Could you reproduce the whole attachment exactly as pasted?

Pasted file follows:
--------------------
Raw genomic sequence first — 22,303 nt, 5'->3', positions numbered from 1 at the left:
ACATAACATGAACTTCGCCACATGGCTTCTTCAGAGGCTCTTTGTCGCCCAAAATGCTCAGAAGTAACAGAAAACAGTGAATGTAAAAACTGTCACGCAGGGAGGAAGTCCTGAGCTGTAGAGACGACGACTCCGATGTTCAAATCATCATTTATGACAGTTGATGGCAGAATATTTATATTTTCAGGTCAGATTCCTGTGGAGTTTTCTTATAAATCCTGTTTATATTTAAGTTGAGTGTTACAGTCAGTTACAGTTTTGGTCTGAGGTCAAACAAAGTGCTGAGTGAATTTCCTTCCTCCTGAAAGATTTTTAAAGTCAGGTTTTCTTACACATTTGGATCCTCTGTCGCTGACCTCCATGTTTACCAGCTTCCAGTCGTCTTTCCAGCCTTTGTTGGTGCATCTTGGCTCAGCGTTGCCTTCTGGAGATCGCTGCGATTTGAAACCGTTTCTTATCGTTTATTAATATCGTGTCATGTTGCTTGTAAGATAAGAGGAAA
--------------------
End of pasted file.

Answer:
Raw genomic sequence first — 22,303 nt, 5'->3', positions numbered from 1 at the left:
ACATAACATGAACTTCGCCACATGGCTTCTTCAGAGGCTCTTTGTCGCCCAAAATGCTCAGAAGTAACAGAAAACAGTGAATGTAAAAACTGTCACGCAGGGAGGAAGTCCTGAGCTGTAGAGACGACGACTCCGATGTTCAAATCATCATTTATGACAGTTGATGGCAGAATATTTATATTTTCAGGTCAGATTCCTGTGGAGTTTTCTTATAAATCCTGTTTATATTTAAGTTGAGTGTTACAGTCAGTTACAGTTTTGGTCTGAGGTCAAACAAAGTGCTGAGTGAATTTCCTTCCTCCTGAAAGATTTTTAAAGTCAGGTTTTCTTACACATTTGGATCCTCTGTCGCTGACCTCCATGTTTACCAGCTTCCAGTCGTCTTTCCAGCCTTTGTTGGTGCATCTTGGCTCAGCGTTGCCTTCTGGAGATCGCTGCGATTTGAAACCGTTTCTTATCGTTTATTAATATCGTGTCATGTTGCTTGTAAGATAAGAGGAAA